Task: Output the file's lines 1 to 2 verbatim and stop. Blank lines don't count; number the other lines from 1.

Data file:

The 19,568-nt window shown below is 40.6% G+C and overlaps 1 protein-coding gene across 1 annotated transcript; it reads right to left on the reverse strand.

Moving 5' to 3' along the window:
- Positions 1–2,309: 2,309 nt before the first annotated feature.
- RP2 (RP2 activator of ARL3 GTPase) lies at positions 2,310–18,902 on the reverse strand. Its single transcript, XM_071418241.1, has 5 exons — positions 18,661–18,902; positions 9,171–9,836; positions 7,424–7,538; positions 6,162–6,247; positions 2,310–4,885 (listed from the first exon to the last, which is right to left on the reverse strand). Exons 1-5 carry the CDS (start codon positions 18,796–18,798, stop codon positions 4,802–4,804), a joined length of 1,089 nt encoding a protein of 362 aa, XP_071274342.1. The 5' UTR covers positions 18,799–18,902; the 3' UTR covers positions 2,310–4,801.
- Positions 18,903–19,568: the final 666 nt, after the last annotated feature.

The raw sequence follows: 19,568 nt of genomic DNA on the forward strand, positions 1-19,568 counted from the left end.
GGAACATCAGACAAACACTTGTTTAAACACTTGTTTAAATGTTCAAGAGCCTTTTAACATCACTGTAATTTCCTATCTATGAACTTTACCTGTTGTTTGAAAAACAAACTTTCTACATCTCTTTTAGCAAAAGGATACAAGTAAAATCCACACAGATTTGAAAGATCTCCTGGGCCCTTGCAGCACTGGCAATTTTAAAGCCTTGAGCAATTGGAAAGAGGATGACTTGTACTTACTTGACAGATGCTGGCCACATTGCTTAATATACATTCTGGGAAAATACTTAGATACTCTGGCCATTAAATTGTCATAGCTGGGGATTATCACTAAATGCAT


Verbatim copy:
The 19,568-nt window shown below is 40.6% G+C and overlaps 1 protein-coding gene across 1 annotated transcript; it reads right to left on the reverse strand.

Moving 5' to 3' along the window: